Now that a few years have gone by—and now that Nicolas Winding Refn, with Only God Forgives, has reverted to deliberately punishing form—it seems like a good time to look back at one of the scenes in Drive that I found thrilling and try to figure out who was more delusional: the general public, or me? My initial plan was to examine the opening sequence, in which Ryan Gosling’s unnamed Driver pulls off an impressive getaway by utilizing a variety of different strategies, including careful attention to an L.A. Clippers game in progress. Upon reflection, though, I feel like even the haters were probably still with the movie at that early stage. Instead, let’s take a look at an action scene from the middle of the picture, featuring future Inside Llewyn Davis star Oscar Isaac opposite Gosling. Driver has reluctantly agreed to help Isaac’s oddly named character, Standard, and his cohort, Blanche (Christina Hendricks), rob a pawnshop, even though no pawnshop robbery in cinema history has turned out well. This one doesn't, either.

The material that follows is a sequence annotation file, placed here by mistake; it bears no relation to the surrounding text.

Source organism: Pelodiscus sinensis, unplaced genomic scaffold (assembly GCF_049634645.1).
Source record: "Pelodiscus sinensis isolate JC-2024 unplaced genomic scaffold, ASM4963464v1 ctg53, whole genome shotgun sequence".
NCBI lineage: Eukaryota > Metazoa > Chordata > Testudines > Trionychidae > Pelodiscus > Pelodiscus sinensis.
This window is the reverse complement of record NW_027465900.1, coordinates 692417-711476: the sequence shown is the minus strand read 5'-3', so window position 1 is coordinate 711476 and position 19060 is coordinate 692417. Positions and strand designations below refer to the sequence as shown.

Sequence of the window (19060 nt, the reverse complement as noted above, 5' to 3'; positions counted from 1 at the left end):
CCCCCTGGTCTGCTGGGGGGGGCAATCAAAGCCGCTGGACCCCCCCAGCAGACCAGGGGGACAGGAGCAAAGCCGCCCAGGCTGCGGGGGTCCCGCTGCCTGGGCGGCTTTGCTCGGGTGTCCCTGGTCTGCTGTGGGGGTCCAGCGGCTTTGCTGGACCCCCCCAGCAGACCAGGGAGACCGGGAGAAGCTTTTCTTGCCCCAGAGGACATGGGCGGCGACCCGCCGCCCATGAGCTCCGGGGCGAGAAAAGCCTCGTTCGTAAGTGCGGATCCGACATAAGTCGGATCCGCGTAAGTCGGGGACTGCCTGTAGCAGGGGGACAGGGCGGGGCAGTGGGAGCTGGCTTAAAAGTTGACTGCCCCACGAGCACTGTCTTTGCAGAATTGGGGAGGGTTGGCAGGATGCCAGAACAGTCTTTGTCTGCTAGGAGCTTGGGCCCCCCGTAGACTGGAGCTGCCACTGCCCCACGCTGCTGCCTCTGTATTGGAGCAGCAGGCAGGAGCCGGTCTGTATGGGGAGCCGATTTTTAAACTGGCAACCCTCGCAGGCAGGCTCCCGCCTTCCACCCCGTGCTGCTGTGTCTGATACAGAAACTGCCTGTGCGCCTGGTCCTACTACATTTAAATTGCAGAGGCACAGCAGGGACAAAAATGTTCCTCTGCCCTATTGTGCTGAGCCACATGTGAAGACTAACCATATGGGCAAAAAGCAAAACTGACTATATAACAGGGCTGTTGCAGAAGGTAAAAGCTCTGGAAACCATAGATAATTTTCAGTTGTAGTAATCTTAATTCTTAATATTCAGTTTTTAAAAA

Rewatching this scene from the point of view of someone expecting a cousin to The Fast And The Furious, the first thing that strikes me—in an oh, duh sort of way—is that we don’t see any of the actual robbery. That’s not an especially original idea, of course. Quentin Tarantino structured all of Reservoir Dogs around it. This scene happens in the present tense, though, not in brief flashbacks, and maybe it seems like intentional nose-thumbing to some people that we remain in the car with Driver, waiting, while the action takes place entirely off screen. (The same thing occurs in the opening sequence, but since we’re still learning who Driver is at that point, the decision to stay with him seems less perverse.) It’s important that we see Driver take note of the Chrysler 300 that ominously parks alongside his Mustang GT, but that doesn’t necessarily require this austere approach—had he wanted to, Winding Refn easily could have crosscut interior and exterior shots, with Driver getting more and more anxious in concert with Standard barking orders at the cashier or whatever. Indeed, Winding Refn makes a point of following Standard and Blanche right to the door, as opposed to staying near the car the whole time. He just remains outside.